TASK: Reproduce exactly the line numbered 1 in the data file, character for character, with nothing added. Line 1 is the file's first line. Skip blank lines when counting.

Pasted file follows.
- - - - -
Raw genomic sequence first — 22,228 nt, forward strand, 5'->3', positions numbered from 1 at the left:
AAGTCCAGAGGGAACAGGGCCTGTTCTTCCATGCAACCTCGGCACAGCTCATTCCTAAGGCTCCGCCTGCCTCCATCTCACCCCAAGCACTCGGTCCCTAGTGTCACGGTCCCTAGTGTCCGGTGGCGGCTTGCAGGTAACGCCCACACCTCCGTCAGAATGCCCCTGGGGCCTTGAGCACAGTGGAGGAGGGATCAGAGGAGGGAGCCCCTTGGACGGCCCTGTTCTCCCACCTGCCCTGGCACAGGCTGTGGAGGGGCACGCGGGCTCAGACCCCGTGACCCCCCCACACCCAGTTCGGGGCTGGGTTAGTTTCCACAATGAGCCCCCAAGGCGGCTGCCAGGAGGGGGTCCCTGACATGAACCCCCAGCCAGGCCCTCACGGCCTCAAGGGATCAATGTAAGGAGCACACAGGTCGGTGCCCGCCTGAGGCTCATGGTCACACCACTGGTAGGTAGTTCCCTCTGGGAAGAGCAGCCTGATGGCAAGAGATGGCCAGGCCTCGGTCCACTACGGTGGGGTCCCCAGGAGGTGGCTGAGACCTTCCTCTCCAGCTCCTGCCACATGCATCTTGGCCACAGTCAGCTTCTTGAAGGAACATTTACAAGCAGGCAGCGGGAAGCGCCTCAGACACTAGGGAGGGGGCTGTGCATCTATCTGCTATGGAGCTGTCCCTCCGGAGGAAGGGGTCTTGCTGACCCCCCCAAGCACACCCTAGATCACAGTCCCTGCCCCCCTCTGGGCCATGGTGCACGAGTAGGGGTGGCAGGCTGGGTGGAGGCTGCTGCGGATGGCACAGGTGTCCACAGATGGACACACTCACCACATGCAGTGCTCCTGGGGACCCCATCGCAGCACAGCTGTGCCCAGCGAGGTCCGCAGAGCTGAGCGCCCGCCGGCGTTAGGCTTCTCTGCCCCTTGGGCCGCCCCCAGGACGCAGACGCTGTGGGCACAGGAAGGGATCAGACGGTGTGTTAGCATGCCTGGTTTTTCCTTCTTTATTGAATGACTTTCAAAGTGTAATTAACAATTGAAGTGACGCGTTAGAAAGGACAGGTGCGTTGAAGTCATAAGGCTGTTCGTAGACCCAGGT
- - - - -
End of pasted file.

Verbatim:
Raw genomic sequence first — 22,228 nt, forward strand, 5'->3', positions numbered from 1 at the left: